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Rick Scott talks budget, jobs—but not medical marijuana

in Statewide/Top Headlines by

Gov. Rick Scott talked about education and tourism funding and job training in the upcoming Special Session but did not mention medical marijuana.

Scott spoke briefly with reporters outside an Enterprise Florida meeting in Tallahassee Friday, a few hours after he appeared with legislative leaders in Miami to announce a Special Session next Wednesday-Friday.

“I’ve been talking about this for about seven years now,” he said. “I kept talking about it, and we figured out a way to make sure it’s a win for Florida families … I think everybody wins here: The students win, everybody who wants a better paying job wins.”

Scott said he will veto later Friday the annual education funding bill with the expectation of lawmakers approving a $100-per-student increase in funding across the state.

He expects increased money for his favored agencies, Enterprise Florida and VISIT FLORIDA, which handle economic development and tourism marketing, respectively.

The governor did not mention the need to pass an implementing bill for the state’s constitutional amendment on medical marijuana, despite dozens of lawmakers who have said such guidance still needs to be done this year.

Earlier in the day, he did say he would be “supportive” of the Legislature adding it to the “call” of the Special Session.

It includes creation of a Florida Job Growth Grant Fund to provide $85 million for “public infrastructure and workforce training.”

“It’ll be for rural areas, urban areas,” Scott said. “It’ll (also) be for job training and that money will be spent at our state colleges, so it helps our state colleges.”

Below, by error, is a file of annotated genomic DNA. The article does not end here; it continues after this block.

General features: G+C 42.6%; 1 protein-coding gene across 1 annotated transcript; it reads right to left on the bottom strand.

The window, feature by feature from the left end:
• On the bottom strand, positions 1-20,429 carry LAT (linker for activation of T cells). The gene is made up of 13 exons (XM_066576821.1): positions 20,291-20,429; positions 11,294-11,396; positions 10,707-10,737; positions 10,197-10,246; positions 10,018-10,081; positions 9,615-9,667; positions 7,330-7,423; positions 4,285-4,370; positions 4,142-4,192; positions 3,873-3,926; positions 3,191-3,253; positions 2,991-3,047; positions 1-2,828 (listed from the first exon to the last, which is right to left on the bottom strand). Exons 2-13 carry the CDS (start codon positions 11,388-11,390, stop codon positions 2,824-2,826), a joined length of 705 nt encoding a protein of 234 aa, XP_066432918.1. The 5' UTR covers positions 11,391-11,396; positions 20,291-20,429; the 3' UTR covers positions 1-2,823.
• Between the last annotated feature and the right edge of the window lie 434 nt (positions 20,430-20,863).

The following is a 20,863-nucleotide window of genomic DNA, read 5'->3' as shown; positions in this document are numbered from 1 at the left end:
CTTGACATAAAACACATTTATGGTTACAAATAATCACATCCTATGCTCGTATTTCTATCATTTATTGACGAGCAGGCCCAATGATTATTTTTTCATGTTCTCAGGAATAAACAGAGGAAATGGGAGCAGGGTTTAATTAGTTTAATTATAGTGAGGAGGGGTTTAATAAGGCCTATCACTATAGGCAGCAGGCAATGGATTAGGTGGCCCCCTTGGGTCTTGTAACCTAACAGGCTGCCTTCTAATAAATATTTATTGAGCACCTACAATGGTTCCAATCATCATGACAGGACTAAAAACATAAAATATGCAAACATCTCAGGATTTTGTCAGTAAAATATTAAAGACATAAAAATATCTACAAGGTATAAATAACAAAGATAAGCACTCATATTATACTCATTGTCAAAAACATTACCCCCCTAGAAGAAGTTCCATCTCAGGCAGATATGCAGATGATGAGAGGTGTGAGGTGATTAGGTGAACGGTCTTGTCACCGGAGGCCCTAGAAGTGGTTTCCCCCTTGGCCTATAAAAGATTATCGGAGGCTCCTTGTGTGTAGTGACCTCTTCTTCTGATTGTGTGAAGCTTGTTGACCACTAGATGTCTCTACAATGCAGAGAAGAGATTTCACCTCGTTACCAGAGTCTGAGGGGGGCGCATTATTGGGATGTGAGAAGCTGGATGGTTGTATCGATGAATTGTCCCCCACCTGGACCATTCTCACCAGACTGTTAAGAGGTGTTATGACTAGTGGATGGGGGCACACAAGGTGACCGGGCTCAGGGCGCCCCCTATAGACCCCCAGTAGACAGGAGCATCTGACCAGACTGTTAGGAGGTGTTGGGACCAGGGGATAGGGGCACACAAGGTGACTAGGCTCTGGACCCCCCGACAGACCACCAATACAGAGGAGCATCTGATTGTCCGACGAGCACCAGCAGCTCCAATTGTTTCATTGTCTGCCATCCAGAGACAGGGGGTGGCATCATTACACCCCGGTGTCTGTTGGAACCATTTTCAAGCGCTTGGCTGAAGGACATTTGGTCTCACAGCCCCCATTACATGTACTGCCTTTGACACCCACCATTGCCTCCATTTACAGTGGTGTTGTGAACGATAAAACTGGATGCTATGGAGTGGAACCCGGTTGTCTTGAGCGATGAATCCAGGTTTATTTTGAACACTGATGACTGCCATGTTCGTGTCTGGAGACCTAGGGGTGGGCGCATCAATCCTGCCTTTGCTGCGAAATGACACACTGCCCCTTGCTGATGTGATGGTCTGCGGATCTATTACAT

Scott also was asked about a contentious education bill (HB 7069) that he said he was still “reviewing” though he has not yet been formally sent the measure by the Legislature. The Florida Education Association has called it a “massive giveaway to charter schools” crafted largely behind closed doors.

He was asked about reports that his expected approval of the bill was part of the deal for next week’s Special Session.

“Well, the only person who would know would be me, right?” Scott said. “… I think it’s important we focus on the education system for all students in our state.”

Before joining Florida Politics, journalist and attorney James Rosica was state government reporter for The Tampa Tribune. He attended journalism school in Washington, D.C., working at dailies and weekly papers in Philadelphia after graduation. Rosica joined the Tallahassee Democrat in 1997, later moving to the courts beat, where he reported on the 2000 presidential recount. In 2005, Rosica left journalism to attend law school in Philadelphia, afterwards working part time for a public-interest law firm. Returning to writing, he covered three legislative sessions in Tallahassee for The Associated Press, before joining the Tribune’s re-opened Tallahassee bureau in 2013. He can be reached at [email protected]

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